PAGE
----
Thursday, January 17, 2008

Steelers Should Draft a Running Back With Their First-Round Pick

Not much going on outside of the fact that Kevin Colbert thinks the offensive line is in tip-top shape, the Steelers could conceivably draft a running back in the first round, and that Big Ben wants a big receiver.

I think everybody knows my thoughts on the subject of first-round running backs and tall wideouts (and everybody knows everybody's thoughts on the sorry state of the offensive line), but I'm an open-minded guy. I'd love to hear a good reason why the Steelers should take a running back in the first round, or draft a tall wideout to placate Big Ben.

Am I completely against drafting for either position? Absolutely not, but it'll take a little more than arm-waving to make me to reconsider taking one (or both) in the first three rounds. Like most of you, I'll just assume Colbert is blowing smoke, and that's fine.

Come late April and Roger Goodell steps to the podium and utters something to the effect of, "and with their first pick in the 2008 NFL draft, the Pittsburgh Steelers select Joe Schlubmonkey, WR/RB," well, that's the day I become a Patriots fan.


Regarding Randy Steele's link to the very early mock draft, you know, I didn't really mind the picks. And even the WR/RS in Round 3 was understandable given the sorry state of the special teams. Remember, two words: Jeremy Bloom. He's a "wide receiver" and a "return specialist" and he didn't cost the Steelers anything.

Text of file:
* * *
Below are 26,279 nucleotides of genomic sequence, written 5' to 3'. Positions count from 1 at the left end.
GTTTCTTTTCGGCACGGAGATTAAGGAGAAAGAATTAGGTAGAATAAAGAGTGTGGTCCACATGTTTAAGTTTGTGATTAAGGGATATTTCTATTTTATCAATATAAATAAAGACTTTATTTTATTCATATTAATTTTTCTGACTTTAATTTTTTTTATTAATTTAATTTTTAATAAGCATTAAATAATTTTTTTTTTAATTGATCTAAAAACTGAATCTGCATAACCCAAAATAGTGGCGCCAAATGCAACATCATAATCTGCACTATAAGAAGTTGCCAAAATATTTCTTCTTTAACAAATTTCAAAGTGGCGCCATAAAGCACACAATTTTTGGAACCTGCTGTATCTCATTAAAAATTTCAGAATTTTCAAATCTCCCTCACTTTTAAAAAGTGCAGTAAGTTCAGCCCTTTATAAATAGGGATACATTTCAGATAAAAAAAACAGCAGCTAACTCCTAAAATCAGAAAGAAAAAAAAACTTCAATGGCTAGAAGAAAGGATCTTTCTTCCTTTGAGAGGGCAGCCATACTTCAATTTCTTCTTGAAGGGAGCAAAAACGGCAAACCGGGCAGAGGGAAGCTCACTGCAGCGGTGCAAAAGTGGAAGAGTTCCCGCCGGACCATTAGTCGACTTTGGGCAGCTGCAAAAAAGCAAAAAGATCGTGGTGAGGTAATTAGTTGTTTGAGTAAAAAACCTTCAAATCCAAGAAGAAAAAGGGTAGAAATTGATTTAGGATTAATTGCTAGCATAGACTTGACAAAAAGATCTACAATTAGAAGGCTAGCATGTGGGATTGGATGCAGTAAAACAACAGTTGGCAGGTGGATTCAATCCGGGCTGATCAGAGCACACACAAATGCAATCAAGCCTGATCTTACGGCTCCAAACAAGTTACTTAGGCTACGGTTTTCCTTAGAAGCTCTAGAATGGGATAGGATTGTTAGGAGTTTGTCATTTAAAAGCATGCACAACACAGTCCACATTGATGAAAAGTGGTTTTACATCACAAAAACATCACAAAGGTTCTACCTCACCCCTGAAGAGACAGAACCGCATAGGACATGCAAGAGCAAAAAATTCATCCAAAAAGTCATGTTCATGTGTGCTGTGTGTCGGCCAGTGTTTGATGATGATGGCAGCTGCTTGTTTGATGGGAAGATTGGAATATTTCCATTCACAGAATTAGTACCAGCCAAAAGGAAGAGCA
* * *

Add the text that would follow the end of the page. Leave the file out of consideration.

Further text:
And then there's Willie Reid, who has been almost as disappointing as Ricardo Colclough, though to be fair, the guys been hurt so much it's hard gauge how good or bad he really is. Not being able to make the active roster hasn't helped either.

Working in reverse order, I'll admit it: I didn't think Hampburglar had his worst year. I should also admit that I didn't watch a lot of the defensive line. And if pushed, I'll concede the point because, frankly, it wouldn't surprise me. The poor guy had to play next to Nick Eason for parts of the season, and Brett Keisel sounds like he wasn't exactly controlling the line of scrimmage on Hampton's other side.

Hampton aside, a defensive tackle seems like a good idea. We were having this conversation last year with Adam Carriker. And remember, a college DT has a chance of moving to DE in Pittsburgh. No way in hell a 255 college DE is replacing Aaron Smith or Keisel.

Okay, I have to go get mentally prepared to pull for that pantywaist, Philip Rivers.